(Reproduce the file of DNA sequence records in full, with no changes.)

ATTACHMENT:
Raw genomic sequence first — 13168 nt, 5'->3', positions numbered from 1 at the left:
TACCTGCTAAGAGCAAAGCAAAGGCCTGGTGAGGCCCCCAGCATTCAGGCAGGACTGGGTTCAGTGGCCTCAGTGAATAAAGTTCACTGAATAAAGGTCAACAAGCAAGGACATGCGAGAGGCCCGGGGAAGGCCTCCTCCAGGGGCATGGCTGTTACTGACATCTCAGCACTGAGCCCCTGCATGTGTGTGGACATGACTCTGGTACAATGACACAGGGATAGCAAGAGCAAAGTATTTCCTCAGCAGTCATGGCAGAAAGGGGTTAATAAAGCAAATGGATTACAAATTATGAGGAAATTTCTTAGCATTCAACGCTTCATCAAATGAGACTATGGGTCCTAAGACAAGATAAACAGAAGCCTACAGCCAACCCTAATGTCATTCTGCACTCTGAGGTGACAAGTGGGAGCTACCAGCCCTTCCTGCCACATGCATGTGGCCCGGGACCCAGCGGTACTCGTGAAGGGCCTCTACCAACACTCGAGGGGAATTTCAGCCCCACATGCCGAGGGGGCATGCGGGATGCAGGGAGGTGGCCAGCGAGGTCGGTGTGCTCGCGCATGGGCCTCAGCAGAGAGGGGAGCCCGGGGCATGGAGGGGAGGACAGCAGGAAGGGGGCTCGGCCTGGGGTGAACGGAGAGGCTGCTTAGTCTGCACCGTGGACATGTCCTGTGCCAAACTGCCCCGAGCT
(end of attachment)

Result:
Raw genomic sequence first — 13168 nt, 5'->3', positions numbered from 1 at the left:
TACCTGCTAAGAGCAAAGCAAAGGCCTGGTGAGGCCCCCAGCATTCAGGCAGGACTGGGTTCAGTGGCCTCAGTGAATAAAGTTCACTGAATAAAGGTCAACAAGCAAGGACATGCGAGAGGCCCGGGGAAGGCCTCCTCCAGGGGCATGGCTGTTACTGACATCTCAGCACTGAGCCCCTGCATGTGTGTGGACATGACTCTGGTACAATGACACAGGGATAGCAAGAGCAAAGTATTTCCTCAGCAGTCATGGCAGAAAGGGGTTAATAAAGCAAATGGATTACAAATTATGAGGAAATTTCTTAGCATTCAACGCTTCATCAAATGAGACTATGGGTCCTAAGACAAGATAAACAGAAGCCTACAGCCAACCCTAATGTCATTCTGCACTCTGAGGTGACAAGTGGGAGCTACCAGCCCTTCCTGCCACATGCATGTGGCCCGGGACCCAGCGGTACTCGTGAAGGGCCTCTACCAACACTCGAGGGGAATTTCAGCCCCACATGCCGAGGGGGCATGCGGGATGCAGGGAGGTGGCCAGCGAGGTCGGTGTGCTCGCGCATGGGCCTCAGCAGAGAGGGGAGCCCGGGGCATGGAGGGGAGGACAGCAGGAAGGGGGCTCGGCCTGGGGTGAACGGAGAGGCTGCTTAGTCTGCACCGTGGACATGTCCTGTGCCAAACTGCCCCGAGCT